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Cambridge Officials Pledge Policing Reforms After Sayed Faisal Police Killing

Cambridge city officials pledged reforms to policing practices in response to the killing of Sayed Faisal in January.
Cambridge city officials pledged reforms to policing practices in response to the killing of Sayed Faisal in January. By Ryan H. Doan-Nguyen
By Yusuf S. Mian, Crimson Staff Writer

Cambridge city officials pledged reforms to the city’s policing practices in a set of statements released Tuesday in response to the killing of Sayed Faisal in January.

The killing of Faisal by a Cambridge Police Department officer sparked ten Boston-area protests and a city-wide reckoning on policing. Faisal, who was a 20-year-old Bangladeshi American at the University of Massachusetts Boston, was shot and killed by a CPD officer after he allegedly approached officers wielding a knife.

Tuesday’s release included specific promises from City Manager Yi-An Huang ’05 to equip CPD officers with body cameras, create an alternative emergency response program independent of the police, and “evaluate additional less lethal options.”

The City Council voted earlier this month on a policy order to initiate the process of obtaining body cameras. CPD Spokesperson Jeremy C. Warnick wrote in an email that CPD is looking to “fast-track” the “implementation as quickly as possible.”

All present councilors voted in support of the order with the exception of Quinton Y. Zondervan, who has previously spoken out against the implementation of body cameras, citing privacy concerns.

“The problem is the guns, not the body cameras,” Zondervan said in a Feb. 6 City Council meeting that was conducted virtually after a protest broke out in City Hall.

The funding of an alternative emergency response program is an ongoing demand from protesters. Last year, City Council put forward $3 million in funding for a Community Safety Department, which would respond to some 911 calls, such as emergencies involving mental health crises, substance use disorder, and unhoused residents. Some advocates have also called on Cambridge to fund Holistic Emergency Alternative Response Team, a police alternative independent of the city’s emergency services.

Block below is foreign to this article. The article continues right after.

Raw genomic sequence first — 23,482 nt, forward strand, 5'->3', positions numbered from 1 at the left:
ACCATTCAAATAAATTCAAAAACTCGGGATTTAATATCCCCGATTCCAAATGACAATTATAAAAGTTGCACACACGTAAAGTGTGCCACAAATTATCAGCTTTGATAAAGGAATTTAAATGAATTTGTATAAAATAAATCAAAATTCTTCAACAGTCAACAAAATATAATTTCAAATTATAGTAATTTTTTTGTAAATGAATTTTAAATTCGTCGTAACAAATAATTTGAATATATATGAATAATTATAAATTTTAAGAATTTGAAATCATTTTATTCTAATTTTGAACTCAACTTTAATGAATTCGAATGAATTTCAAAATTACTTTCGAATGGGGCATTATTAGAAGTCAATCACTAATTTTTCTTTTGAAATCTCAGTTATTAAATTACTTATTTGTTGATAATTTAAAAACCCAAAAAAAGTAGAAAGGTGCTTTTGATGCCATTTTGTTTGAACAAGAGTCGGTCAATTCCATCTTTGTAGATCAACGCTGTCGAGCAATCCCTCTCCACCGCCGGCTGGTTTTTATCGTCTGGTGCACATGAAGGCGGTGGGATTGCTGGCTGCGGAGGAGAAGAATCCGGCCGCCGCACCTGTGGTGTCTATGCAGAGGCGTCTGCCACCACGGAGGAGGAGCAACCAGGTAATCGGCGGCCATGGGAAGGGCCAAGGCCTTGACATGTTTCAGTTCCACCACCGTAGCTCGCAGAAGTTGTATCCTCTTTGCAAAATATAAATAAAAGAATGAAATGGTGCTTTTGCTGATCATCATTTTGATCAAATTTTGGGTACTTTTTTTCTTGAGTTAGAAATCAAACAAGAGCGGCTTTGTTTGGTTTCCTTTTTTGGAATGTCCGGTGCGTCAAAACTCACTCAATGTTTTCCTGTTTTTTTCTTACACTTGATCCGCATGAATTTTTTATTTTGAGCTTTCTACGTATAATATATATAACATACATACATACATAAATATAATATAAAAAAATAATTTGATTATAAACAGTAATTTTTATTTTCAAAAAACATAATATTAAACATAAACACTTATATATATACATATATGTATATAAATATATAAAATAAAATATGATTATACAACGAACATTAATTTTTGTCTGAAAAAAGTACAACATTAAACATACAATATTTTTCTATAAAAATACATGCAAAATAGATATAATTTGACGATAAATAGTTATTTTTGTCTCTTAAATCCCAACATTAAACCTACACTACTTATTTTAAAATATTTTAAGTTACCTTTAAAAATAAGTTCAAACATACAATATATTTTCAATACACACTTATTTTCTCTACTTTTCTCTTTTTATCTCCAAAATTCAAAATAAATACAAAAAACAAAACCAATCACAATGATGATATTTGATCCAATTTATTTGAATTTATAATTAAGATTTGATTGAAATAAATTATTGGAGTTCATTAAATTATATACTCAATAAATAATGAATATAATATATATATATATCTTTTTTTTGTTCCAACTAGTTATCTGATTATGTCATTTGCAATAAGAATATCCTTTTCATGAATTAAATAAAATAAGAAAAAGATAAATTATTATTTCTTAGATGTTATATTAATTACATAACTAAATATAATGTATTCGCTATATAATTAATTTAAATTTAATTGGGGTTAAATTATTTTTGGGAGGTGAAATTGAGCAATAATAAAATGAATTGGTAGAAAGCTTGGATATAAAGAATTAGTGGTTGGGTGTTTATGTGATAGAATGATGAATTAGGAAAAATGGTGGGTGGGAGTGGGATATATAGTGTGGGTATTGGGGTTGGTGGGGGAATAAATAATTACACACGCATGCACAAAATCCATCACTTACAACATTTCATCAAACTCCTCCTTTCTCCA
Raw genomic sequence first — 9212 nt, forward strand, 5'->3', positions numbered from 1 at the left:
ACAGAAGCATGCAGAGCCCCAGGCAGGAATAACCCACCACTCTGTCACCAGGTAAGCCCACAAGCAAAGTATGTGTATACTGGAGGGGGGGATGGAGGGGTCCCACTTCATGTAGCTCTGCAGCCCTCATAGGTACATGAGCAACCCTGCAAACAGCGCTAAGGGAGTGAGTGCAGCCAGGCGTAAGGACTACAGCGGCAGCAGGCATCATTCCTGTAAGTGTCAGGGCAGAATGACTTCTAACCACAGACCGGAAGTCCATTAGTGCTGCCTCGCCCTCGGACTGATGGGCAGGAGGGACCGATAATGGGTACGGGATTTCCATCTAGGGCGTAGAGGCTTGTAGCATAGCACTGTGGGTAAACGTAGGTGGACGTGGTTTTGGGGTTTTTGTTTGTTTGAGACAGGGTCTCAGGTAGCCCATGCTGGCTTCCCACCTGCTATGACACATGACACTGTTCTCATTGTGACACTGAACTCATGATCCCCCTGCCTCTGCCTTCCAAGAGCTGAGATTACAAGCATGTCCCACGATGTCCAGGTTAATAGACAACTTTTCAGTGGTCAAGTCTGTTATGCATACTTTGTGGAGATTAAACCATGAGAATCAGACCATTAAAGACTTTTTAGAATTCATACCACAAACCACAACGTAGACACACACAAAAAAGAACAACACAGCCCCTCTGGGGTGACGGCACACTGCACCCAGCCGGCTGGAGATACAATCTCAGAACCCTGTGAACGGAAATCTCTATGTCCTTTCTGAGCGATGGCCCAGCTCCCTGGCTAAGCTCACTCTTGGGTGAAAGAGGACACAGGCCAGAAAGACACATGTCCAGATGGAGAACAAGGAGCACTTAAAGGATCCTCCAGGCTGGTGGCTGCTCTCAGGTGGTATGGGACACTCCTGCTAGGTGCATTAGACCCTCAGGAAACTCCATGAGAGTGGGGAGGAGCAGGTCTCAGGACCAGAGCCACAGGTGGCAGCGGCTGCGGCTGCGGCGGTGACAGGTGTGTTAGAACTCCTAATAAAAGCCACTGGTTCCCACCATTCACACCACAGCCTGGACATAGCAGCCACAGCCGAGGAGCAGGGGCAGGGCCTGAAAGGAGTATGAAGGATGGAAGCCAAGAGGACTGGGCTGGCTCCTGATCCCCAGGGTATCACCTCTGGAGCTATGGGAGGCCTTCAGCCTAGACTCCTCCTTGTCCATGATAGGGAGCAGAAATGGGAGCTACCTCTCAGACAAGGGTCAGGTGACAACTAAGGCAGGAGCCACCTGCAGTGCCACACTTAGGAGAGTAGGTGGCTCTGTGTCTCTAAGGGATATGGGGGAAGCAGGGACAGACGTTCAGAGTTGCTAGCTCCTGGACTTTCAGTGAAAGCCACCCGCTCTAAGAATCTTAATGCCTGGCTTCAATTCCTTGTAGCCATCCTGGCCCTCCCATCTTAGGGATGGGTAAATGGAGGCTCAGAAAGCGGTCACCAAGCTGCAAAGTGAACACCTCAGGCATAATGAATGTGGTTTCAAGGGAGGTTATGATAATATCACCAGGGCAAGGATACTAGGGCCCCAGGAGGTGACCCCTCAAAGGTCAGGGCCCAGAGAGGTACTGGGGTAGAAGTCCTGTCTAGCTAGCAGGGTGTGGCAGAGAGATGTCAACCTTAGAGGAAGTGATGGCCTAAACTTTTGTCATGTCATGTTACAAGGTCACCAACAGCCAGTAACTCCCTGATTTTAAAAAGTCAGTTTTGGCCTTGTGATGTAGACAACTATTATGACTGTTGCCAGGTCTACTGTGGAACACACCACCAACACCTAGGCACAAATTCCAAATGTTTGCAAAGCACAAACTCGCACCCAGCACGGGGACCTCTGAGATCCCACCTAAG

Though protesters have repeatedly called for the release of the unredacted police report and for the officers involved in Faisal’s killing to be named, fired, and prosecuted, Huang reiterated that the names of the officers would not be released until the investigation by the Middlesex District Attorney’s Office concludes.

“I hope that we can recognize that our police officers sometimes face complex, difficult, and dangerous situations — and that there are cases where we can’t make an immediate judgment,” Huang wrote in the Tuesday release.

In a statement, CPD Commissioner Christine A. Elow wrote that CPD “has not identified any egregious misconduct or significant policy, training, equipment, or disciplinary violations.” The officer who shot Faisal is currently on paid administrative leave.

Suhail P. Purkar, an organizer with the Party for Socialism and Liberation who has been involved in several recent protests, wrote in an email that Huang’s latest commitments do not go far enough.

“It is disappointing and shameful that he didn’t agree to a single demand from the community,” Purkar wrote.

Purkar wrote he will continue to advocate for the demands demonstrators have continually voiced at protests.

“This movement is only growing and more people are joining in the hundreds,” Purkar added. “We will win Justice for Faisal and ensure this never happens again in Cambridge.”

—Staff writer Yusuf S. Mian can be reached at yusuf.mian@thecrimson.com. Follow him on Twitter @yusuf_mian2.

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